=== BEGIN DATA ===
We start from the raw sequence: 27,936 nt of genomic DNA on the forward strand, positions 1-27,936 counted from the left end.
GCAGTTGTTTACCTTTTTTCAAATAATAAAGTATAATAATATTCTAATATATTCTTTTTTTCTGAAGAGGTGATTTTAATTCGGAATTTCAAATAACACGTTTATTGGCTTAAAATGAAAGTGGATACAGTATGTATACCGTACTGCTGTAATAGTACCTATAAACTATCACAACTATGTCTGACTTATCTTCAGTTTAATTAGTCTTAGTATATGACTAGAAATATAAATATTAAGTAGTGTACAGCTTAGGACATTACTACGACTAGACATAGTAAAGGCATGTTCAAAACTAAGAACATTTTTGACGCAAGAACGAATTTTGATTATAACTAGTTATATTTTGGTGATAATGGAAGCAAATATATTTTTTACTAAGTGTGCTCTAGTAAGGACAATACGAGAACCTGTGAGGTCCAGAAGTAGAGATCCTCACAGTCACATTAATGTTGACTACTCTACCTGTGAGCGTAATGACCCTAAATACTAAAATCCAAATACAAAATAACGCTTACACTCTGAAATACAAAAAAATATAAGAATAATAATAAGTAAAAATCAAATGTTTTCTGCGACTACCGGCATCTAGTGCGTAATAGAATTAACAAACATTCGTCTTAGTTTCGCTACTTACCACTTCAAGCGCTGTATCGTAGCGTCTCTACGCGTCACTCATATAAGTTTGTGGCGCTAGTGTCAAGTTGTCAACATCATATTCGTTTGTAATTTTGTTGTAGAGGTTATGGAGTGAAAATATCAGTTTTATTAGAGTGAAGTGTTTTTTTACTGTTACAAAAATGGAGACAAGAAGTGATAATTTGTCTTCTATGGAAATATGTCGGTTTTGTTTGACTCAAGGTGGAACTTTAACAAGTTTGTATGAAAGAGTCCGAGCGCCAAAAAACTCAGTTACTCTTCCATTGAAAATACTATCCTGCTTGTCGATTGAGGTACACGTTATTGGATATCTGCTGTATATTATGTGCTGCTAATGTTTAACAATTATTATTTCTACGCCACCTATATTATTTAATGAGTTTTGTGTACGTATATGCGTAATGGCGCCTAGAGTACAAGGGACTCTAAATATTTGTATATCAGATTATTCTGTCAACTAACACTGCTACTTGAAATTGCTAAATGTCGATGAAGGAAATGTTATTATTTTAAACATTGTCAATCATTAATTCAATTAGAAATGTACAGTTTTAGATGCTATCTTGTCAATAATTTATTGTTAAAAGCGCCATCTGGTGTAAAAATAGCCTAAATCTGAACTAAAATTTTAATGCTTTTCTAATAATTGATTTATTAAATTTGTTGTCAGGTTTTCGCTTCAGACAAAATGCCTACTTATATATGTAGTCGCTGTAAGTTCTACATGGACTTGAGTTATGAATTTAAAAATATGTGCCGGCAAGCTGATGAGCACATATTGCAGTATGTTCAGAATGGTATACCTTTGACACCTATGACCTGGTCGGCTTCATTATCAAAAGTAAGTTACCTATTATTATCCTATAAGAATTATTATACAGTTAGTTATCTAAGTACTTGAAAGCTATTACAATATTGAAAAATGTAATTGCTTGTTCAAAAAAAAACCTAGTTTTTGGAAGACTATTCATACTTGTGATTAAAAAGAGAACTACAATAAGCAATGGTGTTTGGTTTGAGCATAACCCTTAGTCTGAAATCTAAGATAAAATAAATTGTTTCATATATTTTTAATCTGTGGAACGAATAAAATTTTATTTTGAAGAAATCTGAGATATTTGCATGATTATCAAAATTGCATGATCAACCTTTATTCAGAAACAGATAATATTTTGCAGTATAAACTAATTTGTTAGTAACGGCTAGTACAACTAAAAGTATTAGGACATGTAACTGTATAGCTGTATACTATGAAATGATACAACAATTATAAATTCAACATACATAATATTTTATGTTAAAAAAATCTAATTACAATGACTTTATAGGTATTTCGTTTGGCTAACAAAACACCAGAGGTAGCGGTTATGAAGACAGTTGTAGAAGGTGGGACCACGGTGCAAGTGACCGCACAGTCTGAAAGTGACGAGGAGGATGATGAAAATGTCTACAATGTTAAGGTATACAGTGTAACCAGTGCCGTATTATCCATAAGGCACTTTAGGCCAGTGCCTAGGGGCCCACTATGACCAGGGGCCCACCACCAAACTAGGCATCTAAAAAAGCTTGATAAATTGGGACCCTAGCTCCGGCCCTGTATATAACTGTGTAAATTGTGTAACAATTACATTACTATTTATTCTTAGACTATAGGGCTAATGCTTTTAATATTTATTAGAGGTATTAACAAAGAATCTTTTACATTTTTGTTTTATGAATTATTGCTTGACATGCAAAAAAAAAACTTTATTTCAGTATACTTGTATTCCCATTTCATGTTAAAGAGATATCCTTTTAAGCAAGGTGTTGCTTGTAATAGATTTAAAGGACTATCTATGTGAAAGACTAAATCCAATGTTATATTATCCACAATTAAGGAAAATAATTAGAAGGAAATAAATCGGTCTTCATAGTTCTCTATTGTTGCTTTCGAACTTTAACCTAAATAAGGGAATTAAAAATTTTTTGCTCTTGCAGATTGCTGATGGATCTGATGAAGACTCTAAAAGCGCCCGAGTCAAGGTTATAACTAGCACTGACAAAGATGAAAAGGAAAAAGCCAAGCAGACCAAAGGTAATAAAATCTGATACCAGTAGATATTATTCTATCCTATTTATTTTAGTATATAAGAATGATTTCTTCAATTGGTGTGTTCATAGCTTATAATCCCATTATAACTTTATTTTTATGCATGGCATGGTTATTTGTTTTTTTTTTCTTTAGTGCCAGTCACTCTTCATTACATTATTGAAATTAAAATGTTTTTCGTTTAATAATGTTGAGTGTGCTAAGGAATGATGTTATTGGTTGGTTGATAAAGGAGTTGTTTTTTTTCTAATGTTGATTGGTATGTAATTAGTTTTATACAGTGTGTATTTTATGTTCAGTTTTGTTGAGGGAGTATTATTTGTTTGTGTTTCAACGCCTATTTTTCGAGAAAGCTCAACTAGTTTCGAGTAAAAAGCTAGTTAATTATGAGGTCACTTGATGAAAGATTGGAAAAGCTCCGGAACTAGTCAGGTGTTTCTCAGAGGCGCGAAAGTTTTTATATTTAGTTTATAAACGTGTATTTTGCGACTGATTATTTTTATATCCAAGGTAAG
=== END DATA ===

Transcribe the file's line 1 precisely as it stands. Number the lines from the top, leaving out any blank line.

We start from the raw sequence: 27,936 nt of genomic DNA on the forward strand, positions 1-27,936 counted from the left end.